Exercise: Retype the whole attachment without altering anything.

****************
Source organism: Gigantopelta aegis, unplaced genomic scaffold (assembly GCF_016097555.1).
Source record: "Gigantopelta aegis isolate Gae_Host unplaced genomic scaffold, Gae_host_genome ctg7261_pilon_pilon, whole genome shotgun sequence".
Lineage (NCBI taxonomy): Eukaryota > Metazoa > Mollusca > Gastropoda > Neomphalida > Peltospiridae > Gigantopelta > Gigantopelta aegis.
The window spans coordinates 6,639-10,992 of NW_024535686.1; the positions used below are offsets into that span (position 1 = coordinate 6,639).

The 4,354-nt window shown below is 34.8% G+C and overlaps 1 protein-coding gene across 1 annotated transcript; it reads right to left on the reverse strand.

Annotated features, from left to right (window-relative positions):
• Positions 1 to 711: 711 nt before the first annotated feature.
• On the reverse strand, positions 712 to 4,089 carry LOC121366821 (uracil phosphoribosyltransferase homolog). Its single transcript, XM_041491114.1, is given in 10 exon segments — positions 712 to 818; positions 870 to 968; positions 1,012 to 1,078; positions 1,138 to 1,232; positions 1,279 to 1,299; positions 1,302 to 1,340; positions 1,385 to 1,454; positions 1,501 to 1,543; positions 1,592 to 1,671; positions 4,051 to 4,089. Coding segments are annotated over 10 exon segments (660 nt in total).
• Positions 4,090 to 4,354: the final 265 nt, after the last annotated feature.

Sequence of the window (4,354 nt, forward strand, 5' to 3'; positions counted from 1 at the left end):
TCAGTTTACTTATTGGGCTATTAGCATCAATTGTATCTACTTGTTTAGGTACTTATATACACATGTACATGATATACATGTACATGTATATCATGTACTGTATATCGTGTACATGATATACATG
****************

Source organism: Gigantopelta aegis, unplaced genomic scaffold (assembly GCF_016097555.1).
Source record: "Gigantopelta aegis isolate Gae_Host unplaced genomic scaffold, Gae_host_genome ctg7261_pilon_pilon, whole genome shotgun sequence".
Lineage (NCBI taxonomy): Eukaryota > Metazoa > Mollusca > Gastropoda > Neomphalida > Peltospiridae > Gigantopelta > Gigantopelta aegis.
The window spans coordinates 6,639-10,992 of NW_024535686.1; the positions used below are offsets into that span (position 1 = coordinate 6,639).

The 4,354-nt window shown below is 34.8% G+C and overlaps 1 protein-coding gene across 1 annotated transcript; it reads right to left on the reverse strand.

Annotated features, from left to right (window-relative positions):
• Positions 1 to 711: 711 nt before the first annotated feature.
• On the reverse strand, positions 712 to 4,089 carry LOC121366821 (uracil phosphoribosyltransferase homolog). Its single transcript, XM_041491114.1, is given in 10 exon segments — positions 712 to 818; positions 870 to 968; positions 1,012 to 1,078; positions 1,138 to 1,232; positions 1,279 to 1,299; positions 1,302 to 1,340; positions 1,385 to 1,454; positions 1,501 to 1,543; positions 1,592 to 1,671; positions 4,051 to 4,089. Coding segments are annotated over 10 exon segments (660 nt in total).
• Positions 4,090 to 4,354: the final 265 nt, after the last annotated feature.

Sequence of the window (4,354 nt, forward strand, 5' to 3'; positions counted from 1 at the left end):
TCAGTTTACTTATTGGGCTATTAGCATCAATTGTATCTACTTGTTTAGGTACTTATATACACATGTACATGATATACATGTACATGTATATCATGTACTGTATATCGTGTACATGATATACATG